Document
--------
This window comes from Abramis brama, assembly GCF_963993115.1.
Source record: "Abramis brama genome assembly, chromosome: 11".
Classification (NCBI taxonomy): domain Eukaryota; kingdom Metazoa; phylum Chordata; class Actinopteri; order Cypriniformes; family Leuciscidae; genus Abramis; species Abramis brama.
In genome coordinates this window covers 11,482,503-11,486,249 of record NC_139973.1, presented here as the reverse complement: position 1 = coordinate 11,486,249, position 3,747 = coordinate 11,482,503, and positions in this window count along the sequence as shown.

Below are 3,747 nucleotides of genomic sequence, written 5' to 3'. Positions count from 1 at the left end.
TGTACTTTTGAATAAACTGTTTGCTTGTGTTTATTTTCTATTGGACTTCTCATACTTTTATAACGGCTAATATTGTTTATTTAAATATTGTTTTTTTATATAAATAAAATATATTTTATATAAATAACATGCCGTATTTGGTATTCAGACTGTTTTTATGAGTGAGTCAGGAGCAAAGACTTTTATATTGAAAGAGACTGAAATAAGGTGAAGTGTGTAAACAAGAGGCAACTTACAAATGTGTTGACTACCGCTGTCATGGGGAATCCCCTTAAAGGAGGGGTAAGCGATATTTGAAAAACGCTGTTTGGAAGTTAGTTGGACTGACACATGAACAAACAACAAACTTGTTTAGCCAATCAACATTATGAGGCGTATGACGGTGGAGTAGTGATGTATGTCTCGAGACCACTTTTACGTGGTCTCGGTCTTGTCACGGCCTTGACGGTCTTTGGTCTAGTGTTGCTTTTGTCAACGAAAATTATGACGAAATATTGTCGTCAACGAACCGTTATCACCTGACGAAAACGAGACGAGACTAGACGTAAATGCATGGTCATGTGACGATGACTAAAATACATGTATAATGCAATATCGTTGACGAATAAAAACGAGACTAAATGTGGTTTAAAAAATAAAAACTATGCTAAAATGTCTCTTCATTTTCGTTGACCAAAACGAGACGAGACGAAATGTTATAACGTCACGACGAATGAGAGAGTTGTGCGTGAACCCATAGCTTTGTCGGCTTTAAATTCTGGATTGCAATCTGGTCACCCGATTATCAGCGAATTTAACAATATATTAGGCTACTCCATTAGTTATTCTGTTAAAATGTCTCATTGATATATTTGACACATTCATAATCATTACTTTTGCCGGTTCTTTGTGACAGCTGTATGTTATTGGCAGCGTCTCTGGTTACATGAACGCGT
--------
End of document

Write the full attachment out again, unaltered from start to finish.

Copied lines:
This window comes from Abramis brama, assembly GCF_963993115.1.
Source record: "Abramis brama genome assembly, chromosome: 11".
Classification (NCBI taxonomy): domain Eukaryota; kingdom Metazoa; phylum Chordata; class Actinopteri; order Cypriniformes; family Leuciscidae; genus Abramis; species Abramis brama.
In genome coordinates this window covers 11,482,503-11,486,249 of record NC_139973.1, presented here as the reverse complement: position 1 = coordinate 11,486,249, position 3,747 = coordinate 11,482,503, and positions in this window count along the sequence as shown.

Below are 3,747 nucleotides of genomic sequence, written 5' to 3'. Positions count from 1 at the left end.
TGTACTTTTGAATAAACTGTTTGCTTGTGTTTATTTTCTATTGGACTTCTCATACTTTTATAACGGCTAATATTGTTTATTTAAATATTGTTTTTTTATATAAATAAAATATATTTTATATAAATAACATGCCGTATTTGGTATTCAGACTGTTTTTATGAGTGAGTCAGGAGCAAAGACTTTTATATTGAAAGAGACTGAAATAAGGTGAAGTGTGTAAACAAGAGGCAACTTACAAATGTGTTGACTACCGCTGTCATGGGGAATCCCCTTAAAGGAGGGGTAAGCGATATTTGAAAAACGCTGTTTGGAAGTTAGTTGGACTGACACATGAACAAACAACAAACTTGTTTAGCCAATCAACATTATGAGGCGTATGACGGTGGAGTAGTGATGTATGTCTCGAGACCACTTTTACGTGGTCTCGGTCTTGTCACGGCCTTGACGGTCTTTGGTCTAGTGTTGCTTTTGTCAACGAAAATTATGACGAAATATTGTCGTCAACGAACCGTTATCACCTGACGAAAACGAGACGAGACTAGACGTAAATGCATGGTCATGTGACGATGACTAAAATACATGTATAATGCAATATCGTTGACGAATAAAAACGAGACTAAATGTGGTTTAAAAAATAAAAACTATGCTAAAATGTCTCTTCATTTTCGTTGACCAAAACGAGACGAGACGAAATGTTATAACGTCACGACGAATGAGAGAGTTGTGCGTGAACCCATAGCTTTGTCGGCTTTAAATTCTGGATTGCAATCTGGTCACCCGATTATCAGCGAATTTAACAATATATTAGGCTACTCCATTAGTTATTCTGTTAAAATGTCTCATTGATATATTTGACACATTCATAATCATTACTTTTGCCGGTTCTTTGTGACAGCTGTATGTTATTGGCAGCGTCTCTGGTTACATGAACGCGT